• Stronger share of knowledge and participation from private companies and interested associations

Main beneficiaries and decision makers

  • Private sector

  • Associations with a relevant role in the Collective Actions initiatives

Support required from stakeholders

Activities

Timeline

  • 1 year

  • 2 years

  • Features that characterize effective initiatives should include senior management commitment, appointment of dedicated managers, and implementation of procedures

  • B20 companies to select a head of the hub initiative

    • Must have a breadth of experience in anticorruption, possess a large network

  • Head of Hub to design and develop the hub to provide information on existing Collective Action initiatives on a website

Focus Group No. 2 / SOURCE: Team analysis and expert interviews – submitted to B20 Task Force on March 29, 2012

2


Adoption of codes of conduct and other tools
Adoption of codes of conduct and other tools initiatives

3

Promote, extend, and implement sector based initiatives

Support required from stakeholders

Timeline

  • 1 year

  • On-going

  • Governments should require adherence to code of conducts as a prerequisite to participating in public procurement tenders or receiving other benefits such as export credits, when appropriate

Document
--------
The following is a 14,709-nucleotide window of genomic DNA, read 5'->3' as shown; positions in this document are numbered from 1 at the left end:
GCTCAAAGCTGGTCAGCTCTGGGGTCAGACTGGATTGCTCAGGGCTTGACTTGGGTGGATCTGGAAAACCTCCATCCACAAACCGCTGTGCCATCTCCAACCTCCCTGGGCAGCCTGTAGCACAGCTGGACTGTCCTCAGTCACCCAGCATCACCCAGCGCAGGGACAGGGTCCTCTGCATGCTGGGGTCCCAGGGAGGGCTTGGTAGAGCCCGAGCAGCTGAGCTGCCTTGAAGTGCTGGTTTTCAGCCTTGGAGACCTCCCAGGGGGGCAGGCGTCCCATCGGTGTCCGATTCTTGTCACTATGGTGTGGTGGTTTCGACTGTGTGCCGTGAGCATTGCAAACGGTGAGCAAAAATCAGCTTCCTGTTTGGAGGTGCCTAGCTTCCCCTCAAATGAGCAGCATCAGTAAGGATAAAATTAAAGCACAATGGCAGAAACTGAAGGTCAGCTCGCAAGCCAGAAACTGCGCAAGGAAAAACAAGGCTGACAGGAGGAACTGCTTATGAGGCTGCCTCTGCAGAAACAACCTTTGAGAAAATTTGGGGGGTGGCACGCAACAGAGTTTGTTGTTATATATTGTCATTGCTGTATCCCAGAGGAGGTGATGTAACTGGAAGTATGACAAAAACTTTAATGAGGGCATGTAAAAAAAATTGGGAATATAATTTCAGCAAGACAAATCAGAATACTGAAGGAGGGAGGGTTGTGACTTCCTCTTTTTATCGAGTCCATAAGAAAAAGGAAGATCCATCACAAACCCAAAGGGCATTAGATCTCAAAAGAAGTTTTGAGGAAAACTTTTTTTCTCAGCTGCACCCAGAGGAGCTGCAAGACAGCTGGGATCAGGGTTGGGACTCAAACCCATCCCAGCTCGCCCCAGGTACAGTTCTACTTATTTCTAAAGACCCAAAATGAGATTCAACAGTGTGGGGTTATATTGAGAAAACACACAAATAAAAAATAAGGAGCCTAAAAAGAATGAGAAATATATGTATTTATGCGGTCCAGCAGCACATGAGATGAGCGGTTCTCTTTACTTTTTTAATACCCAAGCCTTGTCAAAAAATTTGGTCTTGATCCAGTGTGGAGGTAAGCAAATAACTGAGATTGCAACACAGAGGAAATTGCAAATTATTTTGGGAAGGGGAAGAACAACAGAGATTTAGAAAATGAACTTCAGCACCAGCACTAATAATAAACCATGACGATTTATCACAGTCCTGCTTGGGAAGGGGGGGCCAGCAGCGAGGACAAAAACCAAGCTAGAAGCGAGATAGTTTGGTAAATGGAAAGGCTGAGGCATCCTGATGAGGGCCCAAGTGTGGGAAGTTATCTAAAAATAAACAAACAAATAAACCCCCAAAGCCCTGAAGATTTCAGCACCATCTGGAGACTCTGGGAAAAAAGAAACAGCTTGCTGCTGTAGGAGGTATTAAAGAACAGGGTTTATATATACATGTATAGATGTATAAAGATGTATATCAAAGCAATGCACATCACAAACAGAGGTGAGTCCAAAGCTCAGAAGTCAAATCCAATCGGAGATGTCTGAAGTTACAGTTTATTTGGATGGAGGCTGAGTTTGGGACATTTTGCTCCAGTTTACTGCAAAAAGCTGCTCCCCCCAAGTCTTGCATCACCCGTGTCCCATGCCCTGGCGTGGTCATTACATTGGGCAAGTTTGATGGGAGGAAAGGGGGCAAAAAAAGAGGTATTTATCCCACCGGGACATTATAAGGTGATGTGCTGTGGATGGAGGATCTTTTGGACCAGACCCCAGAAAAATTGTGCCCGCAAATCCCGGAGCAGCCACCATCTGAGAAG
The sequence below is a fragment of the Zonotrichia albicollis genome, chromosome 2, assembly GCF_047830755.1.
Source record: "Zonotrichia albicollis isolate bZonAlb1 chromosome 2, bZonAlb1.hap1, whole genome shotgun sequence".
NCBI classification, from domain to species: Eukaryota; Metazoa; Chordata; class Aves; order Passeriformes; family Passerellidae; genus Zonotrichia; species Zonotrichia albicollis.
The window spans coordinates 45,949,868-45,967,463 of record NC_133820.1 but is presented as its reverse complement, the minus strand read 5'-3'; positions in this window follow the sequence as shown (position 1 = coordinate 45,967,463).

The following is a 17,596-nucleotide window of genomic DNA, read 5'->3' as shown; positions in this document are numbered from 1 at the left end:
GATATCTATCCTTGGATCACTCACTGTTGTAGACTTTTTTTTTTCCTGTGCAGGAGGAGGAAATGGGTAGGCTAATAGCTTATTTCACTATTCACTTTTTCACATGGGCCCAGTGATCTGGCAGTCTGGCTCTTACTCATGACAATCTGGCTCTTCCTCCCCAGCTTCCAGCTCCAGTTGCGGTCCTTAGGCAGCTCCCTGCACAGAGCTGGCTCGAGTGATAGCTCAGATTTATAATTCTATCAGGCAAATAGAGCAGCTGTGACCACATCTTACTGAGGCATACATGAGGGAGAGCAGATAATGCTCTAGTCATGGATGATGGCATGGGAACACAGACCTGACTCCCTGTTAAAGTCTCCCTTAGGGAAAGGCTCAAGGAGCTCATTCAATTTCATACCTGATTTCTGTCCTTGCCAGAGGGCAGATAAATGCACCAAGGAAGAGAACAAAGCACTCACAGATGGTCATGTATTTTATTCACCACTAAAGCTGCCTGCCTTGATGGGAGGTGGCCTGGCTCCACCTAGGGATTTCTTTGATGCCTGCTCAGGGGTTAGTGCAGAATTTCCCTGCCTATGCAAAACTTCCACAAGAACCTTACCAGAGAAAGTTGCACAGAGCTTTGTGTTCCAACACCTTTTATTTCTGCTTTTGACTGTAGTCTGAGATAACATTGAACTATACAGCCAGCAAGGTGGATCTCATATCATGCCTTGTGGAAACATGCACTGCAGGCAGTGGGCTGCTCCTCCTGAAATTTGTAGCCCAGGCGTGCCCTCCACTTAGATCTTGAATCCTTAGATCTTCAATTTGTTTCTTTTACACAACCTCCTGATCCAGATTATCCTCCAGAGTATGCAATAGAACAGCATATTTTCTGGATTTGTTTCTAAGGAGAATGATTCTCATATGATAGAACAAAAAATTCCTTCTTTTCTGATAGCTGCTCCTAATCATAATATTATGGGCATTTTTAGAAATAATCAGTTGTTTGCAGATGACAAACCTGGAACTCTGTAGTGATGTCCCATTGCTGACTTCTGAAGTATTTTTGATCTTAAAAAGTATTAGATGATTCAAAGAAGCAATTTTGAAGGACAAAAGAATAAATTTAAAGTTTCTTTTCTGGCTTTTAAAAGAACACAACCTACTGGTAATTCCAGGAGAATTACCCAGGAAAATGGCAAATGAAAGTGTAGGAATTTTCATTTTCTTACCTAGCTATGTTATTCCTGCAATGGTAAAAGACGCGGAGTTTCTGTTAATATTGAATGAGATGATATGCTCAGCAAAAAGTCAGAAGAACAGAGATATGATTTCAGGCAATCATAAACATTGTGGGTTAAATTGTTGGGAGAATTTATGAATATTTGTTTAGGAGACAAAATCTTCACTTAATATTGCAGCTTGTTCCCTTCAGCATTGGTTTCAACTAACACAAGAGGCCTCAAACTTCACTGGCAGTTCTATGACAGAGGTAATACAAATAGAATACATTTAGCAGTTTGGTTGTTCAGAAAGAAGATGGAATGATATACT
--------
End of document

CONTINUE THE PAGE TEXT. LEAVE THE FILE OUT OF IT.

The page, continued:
• Must address also passive corruption not just active corruption

PRELIMINARY

Description of action

Relevance

  • Communicate and foster the adoption of codes of conduct and other tools available to private sector participants in order to ingrain anti-corruption in each organization’s corporate culture

  • To leverage existing tools and to ensure the adoption of current codes of conduct can have a stronger impact than developing new initiatives

Criteria for success

Expected impact

  • Ensure all existing tools are well communicated and existing codes of conduct are well known and adopted by key private sector participants

  • Codes of conduct adapted to each country nuances

  • Adoption of business codes of conduct in the private sector based on internationally recognized and accepted principles for companies in all countries, especially in developing economies